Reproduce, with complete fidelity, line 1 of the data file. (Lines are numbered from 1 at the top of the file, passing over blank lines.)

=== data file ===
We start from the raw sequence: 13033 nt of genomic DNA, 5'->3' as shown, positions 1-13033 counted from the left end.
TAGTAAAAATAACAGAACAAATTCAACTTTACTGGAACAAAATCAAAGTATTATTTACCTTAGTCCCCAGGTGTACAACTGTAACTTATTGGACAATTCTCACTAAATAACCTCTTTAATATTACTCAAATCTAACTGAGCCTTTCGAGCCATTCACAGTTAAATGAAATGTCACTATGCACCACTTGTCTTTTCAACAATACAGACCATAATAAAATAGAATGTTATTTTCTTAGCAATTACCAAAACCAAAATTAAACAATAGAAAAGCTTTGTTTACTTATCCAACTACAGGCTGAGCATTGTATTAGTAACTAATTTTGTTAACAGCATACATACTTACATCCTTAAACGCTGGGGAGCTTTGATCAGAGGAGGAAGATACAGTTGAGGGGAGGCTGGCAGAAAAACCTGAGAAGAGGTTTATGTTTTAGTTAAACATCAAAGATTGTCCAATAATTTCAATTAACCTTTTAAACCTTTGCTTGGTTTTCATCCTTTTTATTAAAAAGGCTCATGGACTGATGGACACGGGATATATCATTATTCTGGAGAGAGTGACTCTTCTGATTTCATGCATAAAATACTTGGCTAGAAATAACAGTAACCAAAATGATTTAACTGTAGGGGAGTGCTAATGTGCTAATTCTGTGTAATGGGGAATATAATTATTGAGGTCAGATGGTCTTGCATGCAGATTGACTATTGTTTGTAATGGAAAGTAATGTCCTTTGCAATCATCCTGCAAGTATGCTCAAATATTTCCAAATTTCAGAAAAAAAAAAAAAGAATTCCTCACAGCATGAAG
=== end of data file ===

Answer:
We start from the raw sequence: 13033 nt of genomic DNA, 5'->3' as shown, positions 1-13033 counted from the left end.